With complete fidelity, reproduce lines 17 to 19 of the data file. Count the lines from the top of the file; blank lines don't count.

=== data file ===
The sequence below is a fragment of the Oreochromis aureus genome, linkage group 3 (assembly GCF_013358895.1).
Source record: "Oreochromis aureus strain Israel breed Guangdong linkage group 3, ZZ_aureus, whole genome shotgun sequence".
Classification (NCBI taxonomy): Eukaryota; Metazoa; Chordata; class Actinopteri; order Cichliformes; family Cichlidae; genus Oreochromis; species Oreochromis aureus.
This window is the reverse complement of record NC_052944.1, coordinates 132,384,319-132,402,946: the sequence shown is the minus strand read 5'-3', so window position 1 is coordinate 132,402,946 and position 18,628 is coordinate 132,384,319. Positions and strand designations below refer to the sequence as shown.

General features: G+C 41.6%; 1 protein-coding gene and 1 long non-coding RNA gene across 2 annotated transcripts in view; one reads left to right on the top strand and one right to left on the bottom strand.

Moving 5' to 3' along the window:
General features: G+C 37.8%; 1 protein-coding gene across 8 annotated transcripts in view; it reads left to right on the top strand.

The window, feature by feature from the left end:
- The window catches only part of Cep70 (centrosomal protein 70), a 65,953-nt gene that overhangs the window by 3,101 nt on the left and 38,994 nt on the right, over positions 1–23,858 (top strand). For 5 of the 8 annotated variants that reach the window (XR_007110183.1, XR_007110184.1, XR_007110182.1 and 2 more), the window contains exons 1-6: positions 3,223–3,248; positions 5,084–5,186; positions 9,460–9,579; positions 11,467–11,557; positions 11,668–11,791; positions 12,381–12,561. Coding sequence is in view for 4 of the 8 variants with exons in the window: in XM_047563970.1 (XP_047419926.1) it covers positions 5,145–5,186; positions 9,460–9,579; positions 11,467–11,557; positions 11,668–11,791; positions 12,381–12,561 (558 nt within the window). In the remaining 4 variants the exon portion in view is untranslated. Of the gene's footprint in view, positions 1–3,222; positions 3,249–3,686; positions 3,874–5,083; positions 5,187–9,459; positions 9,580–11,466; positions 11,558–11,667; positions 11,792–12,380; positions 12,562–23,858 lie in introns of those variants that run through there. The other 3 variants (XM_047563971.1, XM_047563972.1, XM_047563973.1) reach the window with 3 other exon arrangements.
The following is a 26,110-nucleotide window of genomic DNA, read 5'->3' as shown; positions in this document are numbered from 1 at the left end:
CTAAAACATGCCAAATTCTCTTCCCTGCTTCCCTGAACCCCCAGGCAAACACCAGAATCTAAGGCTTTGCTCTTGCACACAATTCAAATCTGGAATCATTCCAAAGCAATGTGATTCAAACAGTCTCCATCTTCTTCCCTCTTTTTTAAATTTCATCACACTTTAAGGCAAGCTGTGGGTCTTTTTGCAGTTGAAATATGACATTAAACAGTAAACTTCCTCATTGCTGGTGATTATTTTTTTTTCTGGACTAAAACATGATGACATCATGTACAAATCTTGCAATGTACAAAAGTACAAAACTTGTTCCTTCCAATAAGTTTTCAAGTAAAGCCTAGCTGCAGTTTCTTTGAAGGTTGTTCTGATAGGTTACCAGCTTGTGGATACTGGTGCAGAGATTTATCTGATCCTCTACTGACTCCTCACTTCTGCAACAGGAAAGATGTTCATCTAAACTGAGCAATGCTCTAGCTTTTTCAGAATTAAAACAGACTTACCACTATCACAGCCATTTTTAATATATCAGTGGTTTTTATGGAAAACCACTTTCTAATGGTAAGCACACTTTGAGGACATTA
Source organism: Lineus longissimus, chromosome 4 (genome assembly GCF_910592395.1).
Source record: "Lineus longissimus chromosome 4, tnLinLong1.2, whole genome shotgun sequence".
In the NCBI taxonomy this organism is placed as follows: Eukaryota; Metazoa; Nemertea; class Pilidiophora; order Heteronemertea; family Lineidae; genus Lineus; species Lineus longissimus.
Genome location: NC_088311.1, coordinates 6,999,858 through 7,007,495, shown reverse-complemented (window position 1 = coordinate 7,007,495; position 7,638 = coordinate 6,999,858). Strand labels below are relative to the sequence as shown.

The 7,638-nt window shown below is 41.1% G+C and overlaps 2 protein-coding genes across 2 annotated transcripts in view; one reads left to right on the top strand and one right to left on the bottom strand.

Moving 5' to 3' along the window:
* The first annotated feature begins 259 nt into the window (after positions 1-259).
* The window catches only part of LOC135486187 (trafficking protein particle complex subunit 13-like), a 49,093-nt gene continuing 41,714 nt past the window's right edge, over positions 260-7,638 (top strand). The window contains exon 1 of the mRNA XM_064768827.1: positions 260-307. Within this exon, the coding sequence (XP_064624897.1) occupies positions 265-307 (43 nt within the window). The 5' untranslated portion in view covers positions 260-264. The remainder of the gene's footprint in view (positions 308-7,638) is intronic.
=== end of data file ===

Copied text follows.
Moving 5' to 3' along the window:
* The first annotated feature begins 259 nt into the window (after positions 1-259).
* The window catches only part of LOC135486187 (trafficking protein particle complex subunit 13-like), a 49,093-nt gene continuing 41,714 nt past the window's right edge, over positions 260-7,638 (top strand). The window contains exon 1 of the mRNA XM_064768827.1: positions 260-307. Within this exon, the coding sequence (XP_064624897.1) occupies positions 265-307 (43 nt within the window). The 5' untranslated portion in view covers positions 260-264. The remainder of the gene's footprint in view (positions 308-7,638) is intronic.